About the Play
Braden Wright's "Old Pros" is an original two-act farce set in a talent agency for seasoned actors. In this comedy, not acting your age can be life-threatening.

The Old Pros talent agency for seasoned actors appears doomed when its founder drops into a coma and her great-nephew, Jamie, arrives to close the doors for good. The five remaining clients-the very proper Heather, ex-airforce pilot Dean, luggage salesman Bernie, part-time nurse and prosthetics expert Meredith, and the grandly-theatrical Josephine-however, leverage their own crafty counter-proposal. They soon coerce Jamie into impersonating a dead ex-client at a TV commercial shoot-one that is directed by Jamie's wife, Pamela, from whom he is currently separated. By pretending to be old, Jamie glimpses what it means to be young. Yet, trying to save the agency and Jamie's marriage may prove to be a costly move for everyone when, piece by piece, the truth is revealed. Or, at least, something like the truth.

What others are saying...
"Kaufmanesque in essence... clever, inventive and with some great twists." "Exceptionally timely." "Beautifully realized speeches for almost every character and some major laughs." "Characters that jump off the page and that you fall in love with, all in a story worth telling. I smell a hit!"

The Characters within the Ensemble of "Old Pros"
Founded by Miriam Richardson and her late husband, Elly, The Old Pros talent agency is now home base for five unlikely friends. United by a love of acting, by the ever-present promise of stardom and the family bonds they have formed, each of the clients also shares in the hope of keeping the agency going. HEATHER once danced with Miriam as a Rockette. Now divorced and alone, she still yearns for that big break and an award for her talents even as she fastidiously tends to the daily dealings of the agency and talent breakdowns. DEAN, a seemingly carefree former airforce pilot, careens along with a harmlessly lecherous bent, lucky in acting, somewhat unlucky in love. His attention is currently focussed on the brassy MEREDITH, a widow, part-time nurse, peace activist and prosthetics expert who, at 62, is the youngest client. BERNIE, a shuffling octogenarian, luggage salesman and veteran of local theatre, still longs for his chance on TV. Rounding out the "family" is the grandly-theatrical JOSEPHINE, a wondrous spirit resolutely living a charmed existence of her own creation and utterly devoted to the world of drama as a veteran of the international stage and screen.

Fumbling into their world comes Miriam's great-nephew, JAMIE, a former child star whose recent failure of his marriage and less-recent disappointments in his career have dimmed his joy and his view of life's promises. His TV-director wife, PAMELA, is as strong and assertive as her job and her crumbling marital situation demand, despite regrets about the light and love she once shared with Jamie.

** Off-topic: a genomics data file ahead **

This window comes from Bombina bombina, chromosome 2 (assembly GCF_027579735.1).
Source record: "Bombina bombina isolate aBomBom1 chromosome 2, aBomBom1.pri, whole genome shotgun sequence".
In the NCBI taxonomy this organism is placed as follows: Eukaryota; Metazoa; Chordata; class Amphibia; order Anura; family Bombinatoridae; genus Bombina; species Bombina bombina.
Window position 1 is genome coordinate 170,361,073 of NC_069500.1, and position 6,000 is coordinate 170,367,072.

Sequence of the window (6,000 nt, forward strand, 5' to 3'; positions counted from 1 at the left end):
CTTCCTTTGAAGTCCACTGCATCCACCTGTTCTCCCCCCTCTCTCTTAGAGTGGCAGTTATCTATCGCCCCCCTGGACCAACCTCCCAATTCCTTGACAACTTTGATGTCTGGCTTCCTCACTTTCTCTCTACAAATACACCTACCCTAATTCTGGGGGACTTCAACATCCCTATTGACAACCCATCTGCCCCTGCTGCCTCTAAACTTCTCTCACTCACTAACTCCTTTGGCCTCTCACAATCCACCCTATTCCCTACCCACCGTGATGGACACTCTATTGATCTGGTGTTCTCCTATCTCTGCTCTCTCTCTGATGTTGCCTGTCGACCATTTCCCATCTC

Complicating their current situation and chances at reconciliation is DAVIS, the brazen and unabashedly hedonistic ad agency man with a schedule to meet and a bounty of pleasures to taste along the way. If only MIRIAM hadn't just fallen into a coma, perhaps there would be hope for them. And yet, maybe the Old Pros office still has some of Miriam's spirit in it after all.

Why I wrote "Old Pros"
I love the British farces of the 20s and 30s. Seeing "Rookery Nook" or "Thark" or "One For the Pot" at The Shaw Festival was a highlight of my summers as a teenager. I wrote "Old Pros" with that kind of energy and pacing in mind.

My foremost goal throughout the process, was, quite simply and emphatically, to entertain. I wrote it to offer a fun and joyous evening where people could escape and laugh.

This play is a tribute to my grandmother-a great lady who celebrates her 100th birthday in October-who, to me, has always seemed "old" and yet vital and alive at every age. The play also commemorates the men and women who sang in the choir at my father's church, the ones who lifted our house with such laughter when they came for parties. And it's a cathartic antidote for my own feelings about age-when I was five, I pronounced to my parents that I'd had no childhood-and for the struggle so many people feel in making a living in the arts.

This play is set amongst an older ensemble and is a kind of ritual rite-of-passage for initiating the younger generation into the reality of the spectrum that life brings us. Theater permits us the presence and privilege to live this experience. In the midst of the characters' lives we glimpse some bittersweet perspectives about aging and it shows and affirms that we have a choice when it comes to how we perceive life and what we value.

The serious issues that each of us faces as we age, and our society and this nation as a whole, may only be touched upon within this play but they help to ground it and center it. They are a counterpoint to the laughter and the wild fun of farce. Most importantly, they provide an allegory of their own... that each of us may see ourselves in each stage of life and embrace choice-at any stage and in any circumstance-as our true inheritance. It's our choice to live, our choice to laugh, and our choice to act in our lives so that the show may go on.